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Vol. V,    No. 17      June 5 - 11, 2005      Quezon City, Philippines











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Latin America
Bolivia: The People Take La Paz

By Luis Gomez
From AxisofLogic.com

In a march even bigger than yesterday’s, the residents of El Alto and the Aymara peasant farmers returned to La Paz this morning. More than 50,000 people covered an area of nearly 100 square kilometers: this time they didn’t just limit themselves to surrounding the Plaza Murillo, where the president makes his speeches and congressmen decide Bolivia’s fate without taking the people’s desires into account. Now they have spread out to the neighborhoods bordering the city center, where the middle class, exclusive merchants, and several embassies are located. The pressure on Congress and the administration, though not looking for confrontation, is now coming from dozens of vital intersections.

And once again, the division between the social movements was obvious: while some demanded hydrocarbon nationalization, others are simply asking for the organization of a new constitutional assembly.
For several hours the streets were only rivers of people, flowing in all directions. In some cases, as in that of the students of the Autonomous Public University of El Alto, the people endured gas grenades the police launched to disperse them.

But they’re still there: there is no order, no coordination, but the urban space is theirs for the moment: the rural Aymara, the people of El Alto (urban Aymara), the farming communities from south of La Paz, the miners and the public school teachers, who decided to march to the rich neighborhoods and are now several kilometers south of downtown.

The university students and the Movement of Unemployed Workers have installed barricades in the Plaza de Héroes. The people of a few El Alto neighborhoods, together with the Aymara peasant farmers of the Omasuyos province, have managed to shut down Plaza Isabel la Católica (fifty meters from the United States embassy!).

The demands of this group, which is in no way homogenous, are all the same: that the political class leave the country (President Mesa as well as the Bolivian members of congress)… and the government, which accuses them of sedition and has militarized the central Plaza Murillo, is so far unable to get out of its bunker. However, Government Minister Saúl Lara ruled the use of force or the declaration of a state of siege for the coming hours.

And at this moment, while I quickly describe for you all a few of the scenes outside, the National Congress is deliberating on whether to hold an official session. This evening, they should discuss whether to hold a referendum on regional autonomy as requested by the right wing of the city of Santa Cruz… the Movement Toward Socialism (MAS) also hopes that, finally, Congress will discuss and approve a law to convene a Constituents’ (constitutional)  Assembly and definitively change the face of Bolivia. Some groups allied to the MAS party are demanding this in the streets.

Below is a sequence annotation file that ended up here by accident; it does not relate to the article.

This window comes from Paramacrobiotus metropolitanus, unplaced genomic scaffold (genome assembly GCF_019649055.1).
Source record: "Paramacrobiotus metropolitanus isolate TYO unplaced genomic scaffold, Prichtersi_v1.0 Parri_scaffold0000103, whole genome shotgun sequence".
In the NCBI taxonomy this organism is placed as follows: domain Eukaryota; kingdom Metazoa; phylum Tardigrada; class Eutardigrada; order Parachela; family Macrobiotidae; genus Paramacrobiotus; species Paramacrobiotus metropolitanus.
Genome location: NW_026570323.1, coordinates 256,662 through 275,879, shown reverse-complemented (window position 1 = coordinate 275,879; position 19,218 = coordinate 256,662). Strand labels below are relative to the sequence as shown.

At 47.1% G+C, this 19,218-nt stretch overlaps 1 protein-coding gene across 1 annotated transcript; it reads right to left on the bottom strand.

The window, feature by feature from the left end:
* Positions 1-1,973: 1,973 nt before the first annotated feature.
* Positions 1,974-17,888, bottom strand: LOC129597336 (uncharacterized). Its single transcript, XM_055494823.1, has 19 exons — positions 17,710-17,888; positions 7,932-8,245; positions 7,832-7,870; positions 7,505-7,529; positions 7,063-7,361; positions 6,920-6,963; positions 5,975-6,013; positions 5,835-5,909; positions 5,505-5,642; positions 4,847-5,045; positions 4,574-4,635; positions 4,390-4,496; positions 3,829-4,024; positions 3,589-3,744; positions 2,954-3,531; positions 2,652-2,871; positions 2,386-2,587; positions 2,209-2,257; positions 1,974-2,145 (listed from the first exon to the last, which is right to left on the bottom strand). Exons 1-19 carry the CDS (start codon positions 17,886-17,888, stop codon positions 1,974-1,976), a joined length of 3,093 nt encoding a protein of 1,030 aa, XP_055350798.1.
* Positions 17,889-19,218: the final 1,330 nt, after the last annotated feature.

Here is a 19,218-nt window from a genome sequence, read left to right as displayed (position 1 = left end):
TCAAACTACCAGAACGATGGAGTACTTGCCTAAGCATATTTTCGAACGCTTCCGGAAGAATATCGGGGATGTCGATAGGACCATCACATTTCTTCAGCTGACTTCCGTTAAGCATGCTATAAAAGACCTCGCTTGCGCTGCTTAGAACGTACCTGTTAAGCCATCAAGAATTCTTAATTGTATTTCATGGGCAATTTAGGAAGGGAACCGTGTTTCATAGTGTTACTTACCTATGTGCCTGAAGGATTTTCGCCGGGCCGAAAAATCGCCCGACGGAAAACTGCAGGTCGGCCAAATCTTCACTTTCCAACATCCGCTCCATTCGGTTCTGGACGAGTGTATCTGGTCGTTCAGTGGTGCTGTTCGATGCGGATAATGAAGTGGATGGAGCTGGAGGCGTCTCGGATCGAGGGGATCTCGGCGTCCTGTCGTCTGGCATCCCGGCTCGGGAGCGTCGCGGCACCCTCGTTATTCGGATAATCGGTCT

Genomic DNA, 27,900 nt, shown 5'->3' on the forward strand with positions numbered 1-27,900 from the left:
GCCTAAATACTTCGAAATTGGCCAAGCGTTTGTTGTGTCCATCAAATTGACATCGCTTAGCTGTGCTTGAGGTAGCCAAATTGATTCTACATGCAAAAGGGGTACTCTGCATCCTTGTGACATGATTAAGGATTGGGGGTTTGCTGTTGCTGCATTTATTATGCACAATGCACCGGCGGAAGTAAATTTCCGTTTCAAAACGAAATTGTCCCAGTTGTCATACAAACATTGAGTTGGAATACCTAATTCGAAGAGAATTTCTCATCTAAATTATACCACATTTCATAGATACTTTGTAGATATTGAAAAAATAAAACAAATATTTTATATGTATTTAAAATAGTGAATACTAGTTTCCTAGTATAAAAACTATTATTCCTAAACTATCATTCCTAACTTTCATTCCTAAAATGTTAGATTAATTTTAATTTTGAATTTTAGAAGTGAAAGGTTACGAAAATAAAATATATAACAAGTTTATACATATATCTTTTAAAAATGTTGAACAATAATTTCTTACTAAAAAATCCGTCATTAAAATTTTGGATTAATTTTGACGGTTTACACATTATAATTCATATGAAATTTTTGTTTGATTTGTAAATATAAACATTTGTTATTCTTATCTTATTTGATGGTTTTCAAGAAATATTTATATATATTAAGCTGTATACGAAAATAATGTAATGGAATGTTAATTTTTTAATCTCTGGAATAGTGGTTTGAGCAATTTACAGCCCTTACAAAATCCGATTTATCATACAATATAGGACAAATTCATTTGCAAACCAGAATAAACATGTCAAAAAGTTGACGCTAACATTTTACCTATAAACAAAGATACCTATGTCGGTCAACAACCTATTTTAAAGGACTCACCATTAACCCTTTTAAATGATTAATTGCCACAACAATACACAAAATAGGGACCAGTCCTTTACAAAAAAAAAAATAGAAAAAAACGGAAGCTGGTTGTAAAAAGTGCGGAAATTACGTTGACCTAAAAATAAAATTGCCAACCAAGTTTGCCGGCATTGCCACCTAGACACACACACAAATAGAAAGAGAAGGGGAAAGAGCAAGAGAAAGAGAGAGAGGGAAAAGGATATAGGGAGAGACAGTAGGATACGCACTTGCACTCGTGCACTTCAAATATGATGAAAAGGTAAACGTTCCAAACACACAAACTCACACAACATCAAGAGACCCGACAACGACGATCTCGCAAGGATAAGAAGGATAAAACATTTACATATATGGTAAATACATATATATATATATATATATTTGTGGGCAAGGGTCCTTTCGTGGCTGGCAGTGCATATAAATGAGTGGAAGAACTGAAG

What comes next, kind readers, amid all this chaos? It’s difficult to say; the people of El Alto and the Aymara peasants will not be leaving for the rest of the day (and the number of demonstrators has now reached something like 100,000)… and the MAS continues the pressure on all fronts, including through their representatives in Congress. For now, more out of weakness than prudence, Mesa’s government is not leaving the small plaza where the military defends a few buildings adorned with doves.

Stay with us, while we go back unto the streets and to the National Congress to see what’s going on….

Among the things the people chant and shout in the massive demonstrations here, there is a song dear readers, that goes like this: “Achuete, achuete, el Mesa es un alcahuete, los ministros una mierda, el Parlamento una cagada.” (Roughly translated: “Mesa is a squealer, the ministers are shit, Congress is cowardly.”) This tune has been heard in all the mobilizations of recent days… and yesterday (Tuesday), while the throng of people took to the streets once again, they didn’t just sing it, they predicted what was coming.
At 8 pm, after hours of incertitude, the expected session of the National Congress was suspended, leaving the issues of the autonomy referendum and the Constituents’ Assembly up in the air. While the deputies and senators of the Movement Toward Socialism (MAS) demanded that legislative work begin, Senator Hormando Vaca Diez hid in a hotel and declared that he would not attend… the majority of the right wing representatives and a little more than half of the senators did the same.

Things go unchanged then within the Bolivian political class: there is no response to the demands which have raised marches and blockades… and the people, who with great effort spread out across all of La Paz while keeping El Alto shut down, were subject to police repression during the night. There are several injuries from low-caliber “crowd-control” bullets. 

The legislators who were in the Congress, nearly all from the MAS party, later met informally. Around 10 pm, they released a document distancing themselves from Senator Vaca Diez and asking for his resignation… Vaca Diez was accused of coup plotting (and not just by the MAS, but also by some right-wing deputies).

Late last night, several hundred demonstrators were still in the Plaza de los Héroes, where they have constructed barricades from cobblestones and metal scraps. The police dispersed them with teargas…

The Congress should be in session today… nothing less should be expected than the people coming out to reclaim what rightfully belongs to them, in the streets… until then…

June 1, 2005

Reposted by Bulatlat



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